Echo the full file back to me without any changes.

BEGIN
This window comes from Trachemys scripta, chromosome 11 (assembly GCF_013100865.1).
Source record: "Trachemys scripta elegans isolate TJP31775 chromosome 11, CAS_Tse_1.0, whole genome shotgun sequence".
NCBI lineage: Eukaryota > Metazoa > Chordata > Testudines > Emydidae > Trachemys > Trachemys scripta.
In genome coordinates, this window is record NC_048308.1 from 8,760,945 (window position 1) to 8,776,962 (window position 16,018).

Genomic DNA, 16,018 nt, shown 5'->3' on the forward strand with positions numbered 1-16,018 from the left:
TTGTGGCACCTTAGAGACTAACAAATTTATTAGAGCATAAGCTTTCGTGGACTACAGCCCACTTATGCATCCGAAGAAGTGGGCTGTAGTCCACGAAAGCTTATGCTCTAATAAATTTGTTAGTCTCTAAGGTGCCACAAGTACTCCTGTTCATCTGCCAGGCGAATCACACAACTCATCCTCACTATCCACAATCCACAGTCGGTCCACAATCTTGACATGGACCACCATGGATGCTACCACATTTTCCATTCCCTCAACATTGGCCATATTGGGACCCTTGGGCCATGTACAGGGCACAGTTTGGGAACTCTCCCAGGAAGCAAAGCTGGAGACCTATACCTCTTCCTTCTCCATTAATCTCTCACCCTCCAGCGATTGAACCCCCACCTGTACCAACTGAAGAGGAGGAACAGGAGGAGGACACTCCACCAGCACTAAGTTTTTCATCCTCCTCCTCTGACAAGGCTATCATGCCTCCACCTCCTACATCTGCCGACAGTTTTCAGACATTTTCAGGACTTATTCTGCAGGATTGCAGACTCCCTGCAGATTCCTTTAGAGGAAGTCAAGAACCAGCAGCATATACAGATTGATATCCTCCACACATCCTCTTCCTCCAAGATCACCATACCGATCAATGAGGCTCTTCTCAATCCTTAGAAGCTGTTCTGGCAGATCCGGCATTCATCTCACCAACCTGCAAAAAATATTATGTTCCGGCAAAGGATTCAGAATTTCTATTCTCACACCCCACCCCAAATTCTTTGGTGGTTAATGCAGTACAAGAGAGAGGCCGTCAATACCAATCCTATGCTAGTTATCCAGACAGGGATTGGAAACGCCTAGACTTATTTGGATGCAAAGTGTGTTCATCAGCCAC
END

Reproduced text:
This window comes from Trachemys scripta, chromosome 11 (assembly GCF_013100865.1).
Source record: "Trachemys scripta elegans isolate TJP31775 chromosome 11, CAS_Tse_1.0, whole genome shotgun sequence".
NCBI lineage: Eukaryota > Metazoa > Chordata > Testudines > Emydidae > Trachemys > Trachemys scripta.
In genome coordinates, this window is record NC_048308.1 from 8,760,945 (window position 1) to 8,776,962 (window position 16,018).

Genomic DNA, 16,018 nt, shown 5'->3' on the forward strand with positions numbered 1-16,018 from the left:
TTGTGGCACCTTAGAGACTAACAAATTTATTAGAGCATAAGCTTTCGTGGACTACAGCCCACTTATGCATCCGAAGAAGTGGGCTGTAGTCCACGAAAGCTTATGCTCTAATAAATTTGTTAGTCTCTAAGGTGCCACAAGTACTCCTGTTCATCTGCCAGGCGAATCACACAACTCATCCTCACTATCCACAATCCACAGTCGGTCCACAATCTTGACATGGACCACCATGGATGCTACCACATTTTCCATTCCCTCAACATTGGCCATATTGGGACCCTTGGGCCATGTACAGGGCACAGTTTGGGAACTCTCCCAGGAAGCAAAGCTGGAGACCTATACCTCTTCCTTCTCCATTAATCTCTCACCCTCCAGCGATTGAACCCCCACCTGTACCAACTGAAGAGGAGGAACAGGAGGAGGACACTCCACCAGCACTAAGTTTTTCATCCTCCTCCTCTGACAAGGCTATCATGCCTCCACCTCCTACATCTGCCGACAGTTTTCAGACATTTTCAGGACTTATTCTGCAGGATTGCAGACTCCCTGCAGATTCCTTTAGAGGAAGTCAAGAACCAGCAGCATATACAGATTGATATCCTCCACACATCCTCTTCCTCCAAGATCACCATACCGATCAATGAGGCTCTTCTCAATCCTTAGAAGCTGTTCTGGCAGATCCGGCATTCATCTCACCAACCTGCAAAAAATATTATGTTCCGGCAAAGGATTCAGAATTTCTATTCTCACACCCCACCCCAAATTCTTTGGTGGTTAATGCAGTACAAGAGAGAGGCCGTCAATACCAATCCTATGCTAGTTATCCAGACAGGGATTGGAAACGCCTAGACTTATTTGGATGCAAAGTGTGTTCATCAGCCAC